Author Topic: Buying a "new' car--How old is too old?  (Read 975 times)

DeniseNJ

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Buying a "new' car--How old is too old?
« on: January 28, 2021, 11:28:52 AM »
Looking at a 2009 Pontiac Vibe. I know nothing at all about cars but got a few links from some folks on this site as to what to look for in a used car. This one has 150K miles and is $3,600. The price seems about right from looking online.

So how old is too old and how many miles is too many miles if you are going to buy a new car? Obviously if it's yours already, you'd just keep driving since you know how it runs but if you were putting 4K down on a car, how new would you want it to be?

jrhampt

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Re: Buying a "new' car--How old is too old?
« Reply #1 on: January 28, 2021, 11:40:01 AM »
I think it depends on the model of the car and its track record of reliability.  For used cars, I have gone with Toyota and Honda over the past couple of decades because you can drive them into the ground with very little to no maintenance/repairs needed beyond regular oil changes, tires, and battery replacement.  My current Honda is 10 years old and I bought it used with about 50k miles on it for 7k.  My sense is that a Pontiac with 150k miles on it is not a particularly good choice if you want something similarly reliable, but maybe that's not your criteria.

englishteacheralex

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Re: Buying a "new' car--How old is too old?
« Reply #2 on: January 28, 2021, 12:08:09 PM »
How much are you going to drive it? How handy are you?

We had a 2003 Toyota Matrix (identical to a Pontiac Vibe) that we bought in 2015 for $3k. It had 95k miles. It only lasted five years and then the transmission crapped out. We don't drive our cars much; only about 8k miles/year. My husband is capable of doing a lot of repairs.

I tend to go for econo Japanese hatchbacks in the $5k-ish range, and I don't like buying cars with more than 100k miles on them. Because I know we don't put a lot of miles on our cars, I figure $5k and 80k-100k miles is the sweet spot for the car lasting us at least five years. If I had a bigger commute, I'd probably go for $8k and <70k miles.

The car you're looking at has too many miles on it to be interesting to me, even with our short commutes. It could last another 100k miles, but I wouldn't want to take that bet.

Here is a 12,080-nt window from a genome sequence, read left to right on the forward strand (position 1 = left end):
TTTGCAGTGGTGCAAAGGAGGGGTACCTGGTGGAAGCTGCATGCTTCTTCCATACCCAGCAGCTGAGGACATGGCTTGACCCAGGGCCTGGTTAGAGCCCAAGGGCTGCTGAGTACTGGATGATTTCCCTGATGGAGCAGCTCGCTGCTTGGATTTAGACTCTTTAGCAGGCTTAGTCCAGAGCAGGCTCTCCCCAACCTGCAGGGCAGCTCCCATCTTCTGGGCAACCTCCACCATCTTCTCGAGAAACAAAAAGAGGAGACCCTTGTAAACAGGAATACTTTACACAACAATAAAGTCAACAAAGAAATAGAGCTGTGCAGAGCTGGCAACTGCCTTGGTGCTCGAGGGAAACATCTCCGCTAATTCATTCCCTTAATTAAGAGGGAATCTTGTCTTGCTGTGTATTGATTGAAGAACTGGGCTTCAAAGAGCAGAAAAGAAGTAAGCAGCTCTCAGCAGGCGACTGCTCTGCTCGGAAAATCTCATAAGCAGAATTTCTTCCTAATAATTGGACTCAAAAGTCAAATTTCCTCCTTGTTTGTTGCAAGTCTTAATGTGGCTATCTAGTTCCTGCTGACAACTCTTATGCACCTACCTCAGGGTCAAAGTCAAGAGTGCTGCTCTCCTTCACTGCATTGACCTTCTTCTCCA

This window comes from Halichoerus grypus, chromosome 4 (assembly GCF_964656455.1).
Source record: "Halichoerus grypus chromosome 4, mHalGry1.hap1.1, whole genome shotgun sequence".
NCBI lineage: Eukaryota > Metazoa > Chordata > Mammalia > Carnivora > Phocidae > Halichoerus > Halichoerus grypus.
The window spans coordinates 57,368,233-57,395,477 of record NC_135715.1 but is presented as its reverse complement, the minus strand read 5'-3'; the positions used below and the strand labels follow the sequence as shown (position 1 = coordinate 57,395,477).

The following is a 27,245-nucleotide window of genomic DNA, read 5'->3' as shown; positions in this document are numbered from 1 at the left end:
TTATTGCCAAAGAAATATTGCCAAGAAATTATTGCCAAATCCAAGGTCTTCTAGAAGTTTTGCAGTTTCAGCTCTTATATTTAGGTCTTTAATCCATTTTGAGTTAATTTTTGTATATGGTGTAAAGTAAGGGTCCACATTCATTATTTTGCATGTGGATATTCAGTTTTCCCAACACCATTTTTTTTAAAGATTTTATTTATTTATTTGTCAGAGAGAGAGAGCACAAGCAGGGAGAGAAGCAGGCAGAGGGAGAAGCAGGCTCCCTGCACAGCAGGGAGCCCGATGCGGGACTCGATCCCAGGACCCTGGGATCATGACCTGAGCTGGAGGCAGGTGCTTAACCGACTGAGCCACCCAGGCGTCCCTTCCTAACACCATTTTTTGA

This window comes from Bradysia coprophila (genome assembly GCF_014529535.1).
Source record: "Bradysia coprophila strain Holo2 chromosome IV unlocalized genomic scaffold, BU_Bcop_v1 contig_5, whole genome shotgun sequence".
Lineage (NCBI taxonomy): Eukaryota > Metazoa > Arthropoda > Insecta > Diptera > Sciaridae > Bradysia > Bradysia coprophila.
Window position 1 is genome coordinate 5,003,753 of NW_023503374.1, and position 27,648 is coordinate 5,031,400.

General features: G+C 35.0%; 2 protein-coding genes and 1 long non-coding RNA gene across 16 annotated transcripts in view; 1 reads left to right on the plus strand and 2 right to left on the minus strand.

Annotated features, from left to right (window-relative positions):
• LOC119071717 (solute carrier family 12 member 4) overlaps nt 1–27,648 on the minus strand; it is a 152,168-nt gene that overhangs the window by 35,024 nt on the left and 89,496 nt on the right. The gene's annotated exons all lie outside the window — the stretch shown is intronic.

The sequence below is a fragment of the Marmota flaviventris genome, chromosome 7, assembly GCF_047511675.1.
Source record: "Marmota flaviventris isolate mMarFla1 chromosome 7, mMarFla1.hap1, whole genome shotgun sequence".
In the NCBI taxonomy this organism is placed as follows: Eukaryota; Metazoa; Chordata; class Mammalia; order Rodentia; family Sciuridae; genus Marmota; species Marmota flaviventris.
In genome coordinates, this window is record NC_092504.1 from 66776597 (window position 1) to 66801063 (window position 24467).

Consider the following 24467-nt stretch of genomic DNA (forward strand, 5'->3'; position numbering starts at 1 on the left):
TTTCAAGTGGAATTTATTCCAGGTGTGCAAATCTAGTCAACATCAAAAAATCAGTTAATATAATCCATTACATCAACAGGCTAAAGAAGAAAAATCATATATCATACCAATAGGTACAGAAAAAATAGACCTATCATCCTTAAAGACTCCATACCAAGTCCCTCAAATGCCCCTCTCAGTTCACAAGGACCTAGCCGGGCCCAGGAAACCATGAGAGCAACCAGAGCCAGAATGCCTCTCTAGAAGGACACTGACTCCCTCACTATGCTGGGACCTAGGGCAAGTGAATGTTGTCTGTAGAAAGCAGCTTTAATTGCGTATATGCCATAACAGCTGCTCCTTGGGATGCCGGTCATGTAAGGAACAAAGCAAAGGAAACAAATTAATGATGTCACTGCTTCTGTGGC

DeniseNJ

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Re: Buying a "new' car--How old is too old?
« Reply #3 on: January 28, 2021, 01:00:52 PM »
Thanks. We don't drive much but I don't want to just toss thousands out the window and need another car in another year. I would like a hatchback. I'll keep looking.

acepedro45

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Re: Buying a "new' car--How old is too old?
« Reply #4 on: January 28, 2021, 02:18:14 PM »
I would take a long hard look at that Vibe. It's one of the favorites on this forum for a few reasons.

1. Most importantly, it is mechanically a Toyota Corolla underneath all that Pontiac badging, which is generally a very reliable make. Pontiac and Toyota collaborated to produce the identical Toyota Matrix and Pontiac Vibe off of the Corolla platform.

2. That price seems decently fair to me, maybe even a little underpriced. I paid that for a 12 year old Toyota Corolla with 147k on the odometer a few years ago and the used car markets have gone bananas since Covid hit.

I am a big fan of buying Toyota Honda at the 12 year 150k mark. It's a very cheap way to own a car for 8-10 more years. Still, if you are not handy or interested in getting handy with a wrench, maybe 150k is too much mileage for you.


acepedro45

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Re: Buying a "new' car--How old is too old?
« Reply #5 on: January 28, 2021, 02:25:23 PM »
And as for EnglishTeacher Alex's experience, I agree that is not a great outcome, but it still means she drove a $3k car for 5 years, which is decent value.

I would guess that for a well-maintained Vibe, crapping out even at 17 years old as hers did is on the early side.

Fun fact about this vintage of Toyota Corollas (and possibly true of Vibes and Matrixes too, I'm not sure): their odometers stop working at 299,999 miles thanks to buggy programming. It is a testament to what tough little cars they are that this defect is actually relevant to a modest proportion of owners.

Paper Chaser

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Re: Buying a "new' car--How old is too old?
« Reply #6 on: January 28, 2021, 04:17:42 PM »
Corollas from that era are super reliable, and as noted that Vibe is just a Corolla in different clothes. Because most people don't realize the Toyota connection, the Pontiacs can be a better deal than their Toyota cousins. If rust isn't a concern, I'd expect that Vibe to be good to 225-250k miles. That doesn't mean it won't need any repair or maintenance, but major mechanical issues aren't common on that platform. If this specific example seems like it's been well maintained and won't need any expensive things right away I'd probably pick it up. If it's going to need new tires and shocks and a bunch of other work soon, then your $4k beater is really more expensive, and I'd probably keep looking. But don't discount the Vibe in general.
« Last Edit: January 28, 2021, 04:24:46 PM by Paper Chaser »

Ecky

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Re: Buying a "new' car--How old is too old?
« Reply #7 on: January 28, 2021, 07:31:36 PM »
Hopefully this is helpful:

When my wife needed a "new" car, we found a 2007 Honda Fit. It had around 200,000 miles, a manual transmission, and was single owner, a female in her mid 30's, who was (she claimed) just looking to buy a more grown up car (an Accord). To me, this is almost the ideal situation.

We've had the car for perhaps 4 years and 50,000 miles, and it has needed nothing. I did a few preventative items such as spark plugs, an air filter, transmission fluid change, and figured I'd do new brake pads and rotors while I was at it (cost maybe $30 for the parts) even though the ones on it still had life.

Even perfectly reliable cars need things periodically though, and a 200,000 mile car is likely to be closer to the replacement point for a lot of little things, such as bushings, shocks, bearings, maybe even (in the case of a manual) a clutch. None of these are big ticket items, but I would be prepared for them to happen sooner than on, say, a 100,000 mile car.